Another regulatory draft guidance released last week seeks to clarify what is, and what is not, an accessory to a regulated medical device.
Your iPhone isn’t a regulated medical device. This and other insights are available in the new draft guidance: “Medical Device Accessories: Defining Accessories and Classification Pathway for New Accessory Types.”
According to the definitions in the draft guidance there are three types of accessories:
- Support: provides assistance to the primary operation of the parent device
- Supplement: adds new functionality to the operation of the parent device
- Augment: allows the operation of the parent device more safely or effectively
The summary of this 12 page draft guidance seems to be: “if an accessory helps a device it needs to be approved, but it might be an easy Class I or Class II approval if it’s not risky.” (We’re not regulators, this does not constitute legal advice, you need to get independent guidance if you’re looking to make an accessory. -Ed.)
The other nugget is that platforms that enable medical devices, such as a computer monitor or a smartphone, are not medical device accessories unless they are marketed specifically for that purpose.
For healthcare marketers considering apps this means two things:
- If you are creating an app that is intended to work with an existing medical device, say a piece of hardware like an insulin pump or even a mobile medical app, you need to review the app to see if it falls into the FDA’s definition of an accessory. If it does, you will need to get it approved but it may not be as onerous as you might fear.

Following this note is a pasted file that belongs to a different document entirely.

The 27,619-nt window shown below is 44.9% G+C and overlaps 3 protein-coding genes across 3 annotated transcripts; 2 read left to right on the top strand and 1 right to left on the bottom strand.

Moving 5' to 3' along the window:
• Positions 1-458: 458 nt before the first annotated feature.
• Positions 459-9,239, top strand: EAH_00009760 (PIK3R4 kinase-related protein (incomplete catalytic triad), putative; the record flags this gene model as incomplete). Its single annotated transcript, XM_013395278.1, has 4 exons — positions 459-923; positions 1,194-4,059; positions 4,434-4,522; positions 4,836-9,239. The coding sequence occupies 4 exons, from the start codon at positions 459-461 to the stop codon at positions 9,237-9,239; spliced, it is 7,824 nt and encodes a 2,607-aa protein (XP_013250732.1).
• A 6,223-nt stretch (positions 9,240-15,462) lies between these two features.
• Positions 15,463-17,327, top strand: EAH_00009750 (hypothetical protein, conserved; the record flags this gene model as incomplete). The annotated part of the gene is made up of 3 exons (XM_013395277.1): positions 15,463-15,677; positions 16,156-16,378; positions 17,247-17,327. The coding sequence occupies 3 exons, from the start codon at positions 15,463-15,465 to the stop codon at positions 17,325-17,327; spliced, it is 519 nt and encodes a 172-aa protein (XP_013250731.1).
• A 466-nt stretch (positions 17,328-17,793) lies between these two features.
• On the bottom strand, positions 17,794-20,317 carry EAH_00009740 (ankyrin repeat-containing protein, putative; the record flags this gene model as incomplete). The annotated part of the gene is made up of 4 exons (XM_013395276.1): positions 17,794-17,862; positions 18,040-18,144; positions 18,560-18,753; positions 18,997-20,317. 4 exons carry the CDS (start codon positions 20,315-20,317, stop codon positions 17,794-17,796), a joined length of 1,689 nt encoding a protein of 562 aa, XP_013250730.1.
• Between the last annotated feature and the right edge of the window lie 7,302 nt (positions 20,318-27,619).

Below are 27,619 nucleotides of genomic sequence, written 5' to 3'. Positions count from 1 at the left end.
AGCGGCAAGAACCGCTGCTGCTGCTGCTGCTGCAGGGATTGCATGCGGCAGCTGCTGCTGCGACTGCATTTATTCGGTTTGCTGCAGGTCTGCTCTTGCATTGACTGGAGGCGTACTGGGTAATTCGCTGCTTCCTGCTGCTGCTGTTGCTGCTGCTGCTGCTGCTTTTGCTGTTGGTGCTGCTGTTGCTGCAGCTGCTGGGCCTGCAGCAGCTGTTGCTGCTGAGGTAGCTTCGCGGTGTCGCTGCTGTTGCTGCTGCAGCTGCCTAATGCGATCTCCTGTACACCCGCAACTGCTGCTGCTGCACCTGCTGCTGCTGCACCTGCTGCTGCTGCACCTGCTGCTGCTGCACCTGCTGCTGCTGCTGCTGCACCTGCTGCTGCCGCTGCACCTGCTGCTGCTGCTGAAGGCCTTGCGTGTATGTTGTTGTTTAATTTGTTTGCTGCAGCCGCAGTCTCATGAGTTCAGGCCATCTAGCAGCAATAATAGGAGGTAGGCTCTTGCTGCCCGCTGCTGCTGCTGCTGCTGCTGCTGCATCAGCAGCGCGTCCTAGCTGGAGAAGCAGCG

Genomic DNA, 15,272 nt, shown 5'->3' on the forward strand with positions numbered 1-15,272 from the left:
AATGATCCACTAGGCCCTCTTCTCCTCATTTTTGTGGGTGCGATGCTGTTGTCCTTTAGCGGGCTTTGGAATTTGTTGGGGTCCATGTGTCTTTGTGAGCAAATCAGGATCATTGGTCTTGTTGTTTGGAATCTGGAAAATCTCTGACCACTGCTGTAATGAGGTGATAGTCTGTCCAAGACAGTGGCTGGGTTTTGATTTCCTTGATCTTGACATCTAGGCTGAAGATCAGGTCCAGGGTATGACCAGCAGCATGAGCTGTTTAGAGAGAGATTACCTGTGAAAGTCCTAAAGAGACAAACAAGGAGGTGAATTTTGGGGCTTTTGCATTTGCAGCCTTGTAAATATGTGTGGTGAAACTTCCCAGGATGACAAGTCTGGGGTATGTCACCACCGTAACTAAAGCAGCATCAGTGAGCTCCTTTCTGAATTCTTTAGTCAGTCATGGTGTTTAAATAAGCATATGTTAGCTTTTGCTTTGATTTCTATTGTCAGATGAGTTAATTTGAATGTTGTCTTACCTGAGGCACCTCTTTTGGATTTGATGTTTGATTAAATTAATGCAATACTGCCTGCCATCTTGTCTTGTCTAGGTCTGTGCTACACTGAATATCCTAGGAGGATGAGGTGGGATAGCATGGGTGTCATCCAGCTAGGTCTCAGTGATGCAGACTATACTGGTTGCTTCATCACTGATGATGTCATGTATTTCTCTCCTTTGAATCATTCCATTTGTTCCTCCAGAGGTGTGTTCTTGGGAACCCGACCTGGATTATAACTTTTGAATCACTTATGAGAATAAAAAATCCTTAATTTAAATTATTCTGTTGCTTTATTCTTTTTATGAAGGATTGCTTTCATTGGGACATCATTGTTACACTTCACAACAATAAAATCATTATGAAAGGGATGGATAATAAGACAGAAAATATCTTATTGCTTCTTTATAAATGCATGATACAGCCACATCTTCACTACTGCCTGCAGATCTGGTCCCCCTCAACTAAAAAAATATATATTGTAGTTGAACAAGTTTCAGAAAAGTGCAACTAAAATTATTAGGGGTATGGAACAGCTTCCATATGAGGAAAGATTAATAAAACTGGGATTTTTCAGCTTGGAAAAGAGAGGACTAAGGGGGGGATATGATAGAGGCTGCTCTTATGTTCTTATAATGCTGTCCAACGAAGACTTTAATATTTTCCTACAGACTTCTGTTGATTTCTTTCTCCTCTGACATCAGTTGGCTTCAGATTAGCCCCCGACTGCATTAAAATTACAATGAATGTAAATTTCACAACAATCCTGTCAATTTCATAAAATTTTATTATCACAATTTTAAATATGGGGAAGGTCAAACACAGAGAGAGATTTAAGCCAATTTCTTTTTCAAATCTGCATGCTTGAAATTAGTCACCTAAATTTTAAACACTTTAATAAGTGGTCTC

- If any of the platforms available are deemed medical devices you will need to review this guidance to see if your app is considered an accessory. This will most likely not be an issue, but LG recently acquired a 510(k) certification for a cardiovascular sensor and so did Samsung for its S Health app so any apps that use those sensors will need to be reviewed against this guidance to see if they are considered accessories.
This draft guidance really is just a long definition of the term “accessory” and to the untrained eye it seems pretty straightforward. Readers are encouraged to talk with their regulatory groups about what this means for their mobile app plans. (You do have mobile app plans, yes? -Ed.)
Source: FDA Draft Guidance